The second step was processing Grimmett’s numbers. Each report covers the prior eight years, and contains tables with two four-year bins for arms deliveries to each region of the globe, e.g., 2002-2005 and 2006-2009. The earliest available period involving a sane definition of SSMs (i.e., one that excludes anti-tank missiles!) is 1984-1987, which enables reconstruction of figures starting from 1984.

Naturally, each bin repeats four years after its initial appearance. For example, there’s a 1991-1994 bin in the 1995 report, and the same thing again in the 1999 report. The numbers in these repeated bins aren’t fully consistent, indicating retrospective updates in the underlying database. I resolved these inconsistencies in favor of the more recent reports.

The third step was to convert the four-year bins into annual data. This started with exercises in logic. For example, there were (about) 90 SSMs delivered from “All Others” to the Near East in 1992-1995, (about) 30 SSMs in 1993-1996, and zero in 1994-1997. It’s a straightforward inference that there were about 60 deliveries in 1992 (the difference between 90 and 30), about 30 deliveries in 1993, and none thereafter through 1997.

Unfortunately, the data contained a few irresolvable inconsistencies. After struggling with alternative interpretations, I opted for whatever reconstruction tended to favor more recent reports while minimizing the overall “error,” again on the assumption that retrospective updates were responsible for the apparent problem. The differences between interpretations are small in any case, and the inconsistencies were few to begin with. But reader beware: because of the retrospective-updating phenomenon, recent numbers should be considered provisional. As subsequent Grimmett reports appear, I might get around to revising the table. Watch this space.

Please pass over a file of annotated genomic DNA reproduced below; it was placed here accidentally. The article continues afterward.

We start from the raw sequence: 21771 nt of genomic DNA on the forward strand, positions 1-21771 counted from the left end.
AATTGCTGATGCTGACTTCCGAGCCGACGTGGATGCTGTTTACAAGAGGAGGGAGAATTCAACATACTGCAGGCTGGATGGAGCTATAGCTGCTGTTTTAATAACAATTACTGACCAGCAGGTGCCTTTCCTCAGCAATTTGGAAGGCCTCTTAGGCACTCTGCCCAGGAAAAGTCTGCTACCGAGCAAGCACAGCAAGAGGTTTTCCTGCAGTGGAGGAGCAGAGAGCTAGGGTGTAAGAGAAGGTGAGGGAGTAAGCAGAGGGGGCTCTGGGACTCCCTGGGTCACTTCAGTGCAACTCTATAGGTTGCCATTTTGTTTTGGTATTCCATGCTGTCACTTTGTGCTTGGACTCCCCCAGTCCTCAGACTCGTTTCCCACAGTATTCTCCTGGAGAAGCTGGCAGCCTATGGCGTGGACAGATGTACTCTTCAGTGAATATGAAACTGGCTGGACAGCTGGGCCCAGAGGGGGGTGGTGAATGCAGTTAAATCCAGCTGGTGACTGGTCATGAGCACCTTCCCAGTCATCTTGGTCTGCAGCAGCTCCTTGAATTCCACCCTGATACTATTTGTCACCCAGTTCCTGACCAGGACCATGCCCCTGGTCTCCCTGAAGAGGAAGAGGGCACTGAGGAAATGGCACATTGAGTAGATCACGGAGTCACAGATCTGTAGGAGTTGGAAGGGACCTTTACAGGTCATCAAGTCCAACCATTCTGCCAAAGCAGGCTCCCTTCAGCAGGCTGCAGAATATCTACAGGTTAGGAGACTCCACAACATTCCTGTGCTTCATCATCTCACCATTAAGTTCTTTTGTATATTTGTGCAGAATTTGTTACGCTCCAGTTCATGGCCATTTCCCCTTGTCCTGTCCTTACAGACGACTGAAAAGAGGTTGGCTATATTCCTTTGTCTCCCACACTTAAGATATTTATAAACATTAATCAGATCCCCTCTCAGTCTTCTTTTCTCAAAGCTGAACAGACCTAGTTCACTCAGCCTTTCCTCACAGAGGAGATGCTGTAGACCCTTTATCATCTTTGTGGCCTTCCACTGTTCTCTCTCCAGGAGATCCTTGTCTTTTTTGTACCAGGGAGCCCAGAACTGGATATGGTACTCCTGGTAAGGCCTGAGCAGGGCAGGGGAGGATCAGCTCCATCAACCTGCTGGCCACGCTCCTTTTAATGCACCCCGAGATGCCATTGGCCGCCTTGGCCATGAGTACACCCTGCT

The Soviet Scud Question

To get a fuller picture of the global missile market, I carried out these steps not only for North Korea but also Russia and China. All three appear in the paper in Table 1. The Soviet figures contain an oddity: a staggering 1,660 SSM deliveries to “Asia” from 1989 to 1991. These figures correspond to the appearance of Scud missiles on the battlefield in Afghanistan following the withdrawal of Soviet ground troops in 1988. Did the Soviets really export that many missiles over such a short period?

In the end, I discounted these numbers, a choice supported by reports that “all functions connected with the security, transportation, storage and launch of Scud missiles [in Afghanistan] are handled by Soviet advisers.” In other words, they weren’t exports at all, but were missiles operated abroad by Red Army troops. A book co-authored by a retired ISI Brigadier, Mohammed Yousaf, makes essentially the same claim.